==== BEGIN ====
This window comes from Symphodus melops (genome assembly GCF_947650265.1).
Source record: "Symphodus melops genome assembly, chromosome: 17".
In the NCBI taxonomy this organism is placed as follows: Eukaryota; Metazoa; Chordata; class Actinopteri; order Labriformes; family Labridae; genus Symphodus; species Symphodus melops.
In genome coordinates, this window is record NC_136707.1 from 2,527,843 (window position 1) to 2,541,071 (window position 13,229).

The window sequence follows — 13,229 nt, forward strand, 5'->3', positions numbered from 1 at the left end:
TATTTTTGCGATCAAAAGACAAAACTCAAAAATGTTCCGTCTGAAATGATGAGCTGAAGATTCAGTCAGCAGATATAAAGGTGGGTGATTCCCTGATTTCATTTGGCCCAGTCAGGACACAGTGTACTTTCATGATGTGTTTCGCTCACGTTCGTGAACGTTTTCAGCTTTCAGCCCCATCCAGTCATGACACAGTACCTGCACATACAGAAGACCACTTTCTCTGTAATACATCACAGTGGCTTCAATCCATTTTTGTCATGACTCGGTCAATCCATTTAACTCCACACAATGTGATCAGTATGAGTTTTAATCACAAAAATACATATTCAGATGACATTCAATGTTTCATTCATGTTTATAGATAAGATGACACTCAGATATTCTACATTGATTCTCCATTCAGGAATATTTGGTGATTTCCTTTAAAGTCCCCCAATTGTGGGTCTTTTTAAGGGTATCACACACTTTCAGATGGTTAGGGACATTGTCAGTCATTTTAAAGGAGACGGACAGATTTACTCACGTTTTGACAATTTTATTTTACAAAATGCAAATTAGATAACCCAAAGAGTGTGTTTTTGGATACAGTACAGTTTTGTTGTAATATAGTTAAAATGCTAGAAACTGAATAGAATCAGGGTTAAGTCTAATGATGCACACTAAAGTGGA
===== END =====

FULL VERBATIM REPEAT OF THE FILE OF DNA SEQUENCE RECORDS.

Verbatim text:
This window comes from Symphodus melops (genome assembly GCF_947650265.1).
Source record: "Symphodus melops genome assembly, chromosome: 17".
In the NCBI taxonomy this organism is placed as follows: Eukaryota; Metazoa; Chordata; class Actinopteri; order Labriformes; family Labridae; genus Symphodus; species Symphodus melops.
In genome coordinates, this window is record NC_136707.1 from 2,527,843 (window position 1) to 2,541,071 (window position 13,229).

The window sequence follows — 13,229 nt, forward strand, 5'->3', positions numbered from 1 at the left end:
TATTTTTGCGATCAAAAGACAAAACTCAAAAATGTTCCGTCTGAAATGATGAGCTGAAGATTCAGTCAGCAGATATAAAGGTGGGTGATTCCCTGATTTCATTTGGCCCAGTCAGGACACAGTGTACTTTCATGATGTGTTTCGCTCACGTTCGTGAACGTTTTCAGCTTTCAGCCCCATCCAGTCATGACACAGTACCTGCACATACAGAAGACCACTTTCTCTGTAATACATCACAGTGGCTTCAATCCATTTTTGTCATGACTCGGTCAATCCATTTAACTCCACACAATGTGATCAGTATGAGTTTTAATCACAAAAATACATATTCAGATGACATTCAATGTTTCATTCATGTTTATAGATAAGATGACACTCAGATATTCTACATTGATTCTCCATTCAGGAATATTTGGTGATTTCCTTTAAAGTCCCCCAATTGTGGGTCTTTTTAAGGGTATCACACACTTTCAGATGGTTAGGGACATTGTCAGTCATTTTAAAGGAGACGGACAGATTTACTCACGTTTTGACAATTTTATTTTACAAAATGCAAATTAGATAACCCAAAGAGTGTGTTTTTGGATACAGTACAGTTTTGTTGTAATATAGTTAAAATGCTAGAAACTGAATAGAATCAGGGTTAAGTCTAATGATGCACACTAAAGTGGA